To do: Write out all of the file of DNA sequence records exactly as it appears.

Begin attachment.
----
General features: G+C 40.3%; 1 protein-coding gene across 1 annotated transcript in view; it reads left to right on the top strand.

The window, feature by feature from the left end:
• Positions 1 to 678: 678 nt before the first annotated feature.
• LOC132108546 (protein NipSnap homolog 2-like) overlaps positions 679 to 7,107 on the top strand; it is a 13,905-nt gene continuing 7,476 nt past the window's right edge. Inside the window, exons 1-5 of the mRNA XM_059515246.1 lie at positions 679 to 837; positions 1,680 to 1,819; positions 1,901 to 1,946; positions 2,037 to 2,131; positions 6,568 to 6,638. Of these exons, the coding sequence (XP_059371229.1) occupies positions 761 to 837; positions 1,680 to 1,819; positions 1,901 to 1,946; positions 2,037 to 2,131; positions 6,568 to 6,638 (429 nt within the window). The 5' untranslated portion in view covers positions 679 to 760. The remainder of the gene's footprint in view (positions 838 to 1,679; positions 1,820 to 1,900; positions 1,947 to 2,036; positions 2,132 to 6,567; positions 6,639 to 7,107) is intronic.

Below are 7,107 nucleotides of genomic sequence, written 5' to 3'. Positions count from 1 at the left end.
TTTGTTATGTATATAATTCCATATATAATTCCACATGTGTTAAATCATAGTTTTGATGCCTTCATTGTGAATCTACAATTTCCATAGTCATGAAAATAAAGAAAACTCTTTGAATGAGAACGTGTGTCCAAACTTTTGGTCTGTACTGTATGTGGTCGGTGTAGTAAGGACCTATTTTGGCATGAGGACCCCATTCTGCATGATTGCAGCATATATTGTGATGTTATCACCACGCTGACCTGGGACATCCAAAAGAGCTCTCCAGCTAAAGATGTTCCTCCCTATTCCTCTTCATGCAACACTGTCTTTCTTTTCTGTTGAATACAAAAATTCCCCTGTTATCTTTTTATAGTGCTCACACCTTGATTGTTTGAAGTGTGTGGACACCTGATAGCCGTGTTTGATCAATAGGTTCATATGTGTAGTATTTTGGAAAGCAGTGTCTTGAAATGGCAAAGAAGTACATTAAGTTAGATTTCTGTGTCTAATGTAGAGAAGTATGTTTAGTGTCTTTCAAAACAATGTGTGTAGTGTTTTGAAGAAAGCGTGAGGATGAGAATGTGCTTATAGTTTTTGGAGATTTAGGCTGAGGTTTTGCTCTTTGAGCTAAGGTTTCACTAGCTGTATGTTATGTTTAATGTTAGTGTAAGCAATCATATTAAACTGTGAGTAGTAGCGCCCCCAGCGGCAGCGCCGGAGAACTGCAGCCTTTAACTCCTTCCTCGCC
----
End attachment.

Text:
General features: G+C 40.3%; 1 protein-coding gene across 1 annotated transcript in view; it reads left to right on the top strand.

The window, feature by feature from the left end:
• Positions 1 to 678: 678 nt before the first annotated feature.
• LOC132108546 (protein NipSnap homolog 2-like) overlaps positions 679 to 7,107 on the top strand; it is a 13,905-nt gene continuing 7,476 nt past the window's right edge. Inside the window, exons 1-5 of the mRNA XM_059515246.1 lie at positions 679 to 837; positions 1,680 to 1,819; positions 1,901 to 1,946; positions 2,037 to 2,131; positions 6,568 to 6,638. Of these exons, the coding sequence (XP_059371229.1) occupies positions 761 to 837; positions 1,680 to 1,819; positions 1,901 to 1,946; positions 2,037 to 2,131; positions 6,568 to 6,638 (429 nt within the window). The 5' untranslated portion in view covers positions 679 to 760. The remainder of the gene's footprint in view (positions 838 to 1,679; positions 1,820 to 1,900; positions 1,947 to 2,036; positions 2,132 to 6,567; positions 6,639 to 7,107) is intronic.

Below are 7,107 nucleotides of genomic sequence, written 5' to 3'. Positions count from 1 at the left end.
TTTGTTATGTATATAATTCCATATATAATTCCACATGTGTTAAATCATAGTTTTGATGCCTTCATTGTGAATCTACAATTTCCATAGTCATGAAAATAAAGAAAACTCTTTGAATGAGAACGTGTGTCCAAACTTTTGGTCTGTACTGTATGTGGTCGGTGTAGTAAGGACCTATTTTGGCATGAGGACCCCATTCTGCATGATTGCAGCATATATTGTGATGTTATCACCACGCTGACCTGGGACATCCAAAAGAGCTCTCCAGCTAAAGATGTTCCTCCCTATTCCTCTTCATGCAACACTGTCTTTCTTTTCTGTTGAATACAAAAATTCCCCTGTTATCTTTTTATAGTGCTCACACCTTGATTGTTTGAAGTGTGTGGACACCTGATAGCCGTGTTTGATCAATAGGTTCATATGTGTAGTATTTTGGAAAGCAGTGTCTTGAAATGGCAAAGAAGTACATTAAGTTAGATTTCTGTGTCTAATGTAGAGAAGTATGTTTAGTGTCTTTCAAAACAATGTGTGTAGTGTTTTGAAGAAAGCGTGAGGATGAGAATGTGCTTATAGTTTTTGGAGATTTAGGCTGAGGTTTTGCTCTTTGAGCTAAGGTTTCACTAGCTGTATGTTATGTTTAATGTTAGTGTAAGCAATCATATTAAACTGTGAGTAGTAGCGCCCCCAGCGGCAGCGCCGGAGAACTGCAGCCTTTAACTCCTTCCTCGCC